Lent for us is meant to be a time in the wilderness, of setting aside the things that distract us from hearing God’s voice and keep us from following it.  We give up things in Lent not to show God how pious we are, but to show ourselves what’s been keeping us from what really matters in life, and most of all from God.  It’s to show ourselves how we’ve been thrashing around in the shallows, instead of plunging into the vast ocean of God’s love.

Jesus heard the voice of his Father in the wilderness, and found that the path that led to his Father in heaven was none other than the way of the cross.  On this path he found that true happiness lay in loving his Father in heaven with all of his heart and mind and strength, and his neighbors as himself, even if it cost him everything.  Jesus went to Jerusalem to give his life away in faith and love, only to find it again on the far side of Good Friday.  Jesus showed us the path to happiness that lasts, to a full life of love so indestructible that not even betrayal and death can kill it.

This season of Lent, go to the wilderness.  Set aside everything that keeps you from hearing the voice of Jesus, and from following in his footsteps.  Spend time in prayer.  Read the Scriptures and listen for God’s word.  Pray that God will show you the things in your life that are keeping you from what really counts, and that he’ll set you again on the path that leads to what’s really worth having.  Amen.

[1] Giridharadas, Anand.  “Freedom Has Its Limits,” New York Times, 8 February 2013.

[2] Cited in Giridharadas, “Freedom Has Its Limits.”

Ninth Sunday after Pentecost – David & Bathesheba – the Church of St. Michael & St. George

Ninth Sunday after Pentecost – Proper 12 (Year B)

I don’t know if you’ve noticed, but if you ask Siri about something with more depth than how to get to Jilly’s Cupcake Bar, she get cagey.  For example, if you ask her whether there is a God, she will often tell you, “I eschew theological disquisition.”  Siri knows her limits.  As an electronic assistant, she has many talents—I can ask her where to get ice cream, and she’ll show me a map of 15 options close to me, organized by the positivity of their online ratings.  She can pull up and call my husband’s cell phone number with just a two-word cue.

However, she realizes that answering life’s big questions is beyond the scope of her ability.  Siri won’t get anywhere near the issue of a greater power in our universe.  She’s not curious to inch her way toward a metaphysical cliff; she’s actively pushing us back from letting her near the edge.  Siri is not interested in being tempted.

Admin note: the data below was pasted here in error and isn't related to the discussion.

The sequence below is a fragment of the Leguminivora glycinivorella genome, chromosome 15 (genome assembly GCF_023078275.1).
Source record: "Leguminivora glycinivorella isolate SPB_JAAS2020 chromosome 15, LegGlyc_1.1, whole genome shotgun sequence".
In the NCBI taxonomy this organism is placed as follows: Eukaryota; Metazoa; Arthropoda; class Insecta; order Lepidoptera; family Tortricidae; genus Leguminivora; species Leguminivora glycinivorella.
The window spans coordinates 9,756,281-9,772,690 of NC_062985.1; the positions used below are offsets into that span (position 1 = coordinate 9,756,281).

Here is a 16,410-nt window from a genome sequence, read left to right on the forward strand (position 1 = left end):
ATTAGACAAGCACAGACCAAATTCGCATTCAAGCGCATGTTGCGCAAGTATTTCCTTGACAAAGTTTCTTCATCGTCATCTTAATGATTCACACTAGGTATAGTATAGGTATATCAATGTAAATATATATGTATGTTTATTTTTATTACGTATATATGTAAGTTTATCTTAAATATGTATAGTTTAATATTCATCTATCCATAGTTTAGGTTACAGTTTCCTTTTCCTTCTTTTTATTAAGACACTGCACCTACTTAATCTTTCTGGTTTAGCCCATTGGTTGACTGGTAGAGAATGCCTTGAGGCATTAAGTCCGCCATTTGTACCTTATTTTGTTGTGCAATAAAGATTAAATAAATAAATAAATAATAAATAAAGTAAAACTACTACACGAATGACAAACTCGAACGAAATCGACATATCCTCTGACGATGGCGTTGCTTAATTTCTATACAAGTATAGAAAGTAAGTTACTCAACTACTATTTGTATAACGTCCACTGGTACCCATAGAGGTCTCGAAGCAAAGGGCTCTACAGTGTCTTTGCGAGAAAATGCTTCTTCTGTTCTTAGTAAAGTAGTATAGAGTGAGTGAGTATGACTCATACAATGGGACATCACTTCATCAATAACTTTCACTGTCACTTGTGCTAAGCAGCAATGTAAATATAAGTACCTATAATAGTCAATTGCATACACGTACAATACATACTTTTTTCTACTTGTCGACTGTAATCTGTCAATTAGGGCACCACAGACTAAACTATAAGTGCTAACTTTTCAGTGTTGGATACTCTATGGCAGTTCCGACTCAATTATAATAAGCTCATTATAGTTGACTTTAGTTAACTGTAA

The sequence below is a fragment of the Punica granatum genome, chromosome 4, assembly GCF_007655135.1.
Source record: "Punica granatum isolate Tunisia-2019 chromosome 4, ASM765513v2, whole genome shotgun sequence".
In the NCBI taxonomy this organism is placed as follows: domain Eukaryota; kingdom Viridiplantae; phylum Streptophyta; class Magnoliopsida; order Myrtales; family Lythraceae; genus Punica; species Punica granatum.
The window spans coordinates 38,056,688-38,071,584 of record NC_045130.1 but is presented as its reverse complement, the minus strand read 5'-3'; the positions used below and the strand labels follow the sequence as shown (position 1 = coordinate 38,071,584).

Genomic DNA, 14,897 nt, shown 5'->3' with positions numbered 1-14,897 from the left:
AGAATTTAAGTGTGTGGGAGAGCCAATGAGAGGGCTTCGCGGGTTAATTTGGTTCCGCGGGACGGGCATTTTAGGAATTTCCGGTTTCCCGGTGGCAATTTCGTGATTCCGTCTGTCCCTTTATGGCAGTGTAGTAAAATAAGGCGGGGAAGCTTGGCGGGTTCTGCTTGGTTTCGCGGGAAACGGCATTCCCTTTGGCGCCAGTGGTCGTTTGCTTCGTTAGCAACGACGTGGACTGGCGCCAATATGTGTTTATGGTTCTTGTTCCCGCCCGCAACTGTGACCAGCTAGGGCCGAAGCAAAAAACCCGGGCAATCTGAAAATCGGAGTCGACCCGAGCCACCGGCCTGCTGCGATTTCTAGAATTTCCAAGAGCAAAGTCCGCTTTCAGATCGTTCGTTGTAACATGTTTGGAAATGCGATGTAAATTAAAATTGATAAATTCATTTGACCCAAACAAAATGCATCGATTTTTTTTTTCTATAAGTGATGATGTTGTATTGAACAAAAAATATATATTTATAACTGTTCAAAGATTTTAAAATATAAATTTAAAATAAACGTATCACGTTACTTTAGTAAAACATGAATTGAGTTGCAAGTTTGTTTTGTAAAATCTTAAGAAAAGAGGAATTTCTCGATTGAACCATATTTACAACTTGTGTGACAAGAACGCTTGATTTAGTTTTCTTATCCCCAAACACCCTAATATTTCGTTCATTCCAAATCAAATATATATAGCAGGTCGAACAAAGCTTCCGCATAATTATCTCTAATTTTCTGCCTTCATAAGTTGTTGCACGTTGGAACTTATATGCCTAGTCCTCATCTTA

King David could learn something from Siri.  The writer of Second Samuel provides many clues leading up to the climax of today’s Old Testament lesson to let us know that David is inching his way out of his safe zone, tip-toeing his way toward catastrophe.  “In the spring of the year,” Second Samuel says, “the time when kings go out to battle,” dot-dot-dot “David remained at Jerusalem.”  He sent out his whole army to fight the battles of Israel, but instead of accompanying them, he stayed on the home front.  He seems to say, “I’m strong enough to resist the ladies prowling the streets.  I’m not some undisciplined fool!  The women’s husbands may be gone, but I know they’re married.  That’s no problem for me.”

Then, late one afternoon, David struts around the porch of his palace, enjoying the scenery from the highest point in the city.  The passage continues, “He saw from the roof a woman bathing”–semi-colon–“she was very beautiful.”  Of course there aren’t semi-colons in ancient Hebrew, but it seems clear that he didn’t just accidentally glance and Bathsheba’s body flicker across his field of vision; he looked carefully enough to take in her beauty.  His gaze was intentional.  It was long enough to do harm to them both.

You know what comes next.  David finds he’s not strong enough to avoid temptation.  He’s edged himself up to the cliff, staying home from the battles, walking the roof at a particular time of day, looking intently at a beautiful, but private moment.

David thought he could handle the temptation that was cropping up in his life, but he out of his depth, and he refused to admit it until he’d gone so far to cover up his sin that he’d killed Bathesheba’s husband.